When you think about it, the term “libertarian” makes more sense than liberal or conservative. And Ted Cruz is almost a libertarian, in my book. How do “social conservatives” such as Cruz differ from libertarians, politically? Both Cruz and Johnson believe in overturning Roe v. Wade, and returning control over abortion laws to the States. I believe both Cruz and Johnson believe that state legislatures, not federal courts, should make the laws of marriage within their states. I don’t think Cruz is all hot and bothered that some states are legalizing marijuana. It’s a state decision.
They disagree about what should happen at the state level. But at the federal, Presidential level, they basically agree: hands off, none of our business. Cruz had some success appealing to the libertarian vote once Paul dropped out. I’m Exhibit “A”, myself. He understands that he is naturally allied with the libertarian wing of the Republican Party. He’s an ardent federalist, and federalism is a libertarian concept, beloved of the Framers.
Cruz was a little dodgy on foreign policy, but he rejects neoconservatism and foreign adventurism and nation building. And once he really thinks it through, he’ll understand that the people of this country will absolutely refuse to send soldiers to Europe to fight the Russians. That will not happen, and NATO is dead, and Cruz needs to come to grips with it.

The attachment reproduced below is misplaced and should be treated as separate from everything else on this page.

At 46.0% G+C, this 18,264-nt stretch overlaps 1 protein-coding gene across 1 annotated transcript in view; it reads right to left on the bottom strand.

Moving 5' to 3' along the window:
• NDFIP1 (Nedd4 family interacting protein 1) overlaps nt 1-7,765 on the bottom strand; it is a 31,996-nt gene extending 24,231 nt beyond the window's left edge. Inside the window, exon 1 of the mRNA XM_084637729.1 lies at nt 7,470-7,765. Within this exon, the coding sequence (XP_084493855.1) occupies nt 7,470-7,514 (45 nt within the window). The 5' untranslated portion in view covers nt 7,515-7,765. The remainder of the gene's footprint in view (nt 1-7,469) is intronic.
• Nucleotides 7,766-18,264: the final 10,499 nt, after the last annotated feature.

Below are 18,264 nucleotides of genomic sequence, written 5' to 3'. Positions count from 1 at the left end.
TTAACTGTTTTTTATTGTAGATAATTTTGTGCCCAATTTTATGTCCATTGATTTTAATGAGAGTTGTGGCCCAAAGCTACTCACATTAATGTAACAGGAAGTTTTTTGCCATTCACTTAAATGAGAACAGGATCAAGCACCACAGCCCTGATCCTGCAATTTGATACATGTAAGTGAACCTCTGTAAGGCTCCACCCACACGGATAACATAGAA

And since Cruz and Johnson basically agree on fiscal and regulatory restraint, and federalism, and the Transfer of Public Lands, why don’t have a little chat? Off the record, of course, and just between friends. The thing is, Cruz can’t say it, but he can’t stand Trump, and believes he’ll destroy the Republican Party. When Trump gratuitously called his father an accomplice to the Kennedy assassination he pissed Ted Cruz off for life. It’s personal.
And what, exactly, does Ted Cruz owe the Republican Party? They fought him when he ran for the Senate four years ago, they fought him every day in Washington, and they set the nomination process up in a way to make it hard for him. Sure, he wants the nomination in four years, but he owes the GOP nothing. They did everything they could to stop him. And like any sane American, he worries about this country for the next four years. Things may get really bad if we don’t change, soon.
Ted Cruz should do what he can for Johnson, behind the scenes. Or maybe, down the road a bit, even in the open. No one has any idea of how things will play out for the next five months. Everything seems in flux. Things that once seemed outlandish may become possible.
Bill Fruth has been working on the Assembly of State Legislatures meeting for the last few weeks, and it should go well. The set of Proposed Rules they’re working on will be helpful next year as we push for 34. Tom Llewellyn continues to work on getting the Article V BBA into the Platform at Cleveland. And Loren Enns has apparently left Florida and will be hanging out in the Far West, promoting the BBA Resolution in Arizona, Idaho, Wyoming and Montana. Fruth thinks with $100,000 of media we could get Montana, and I think he’s right. Maybe this is the year we raise some money.
The last twelve months have been amazing, from an historical political perspective. The next twelve might be more of the same. I guess I’d rather live in interesting times than not.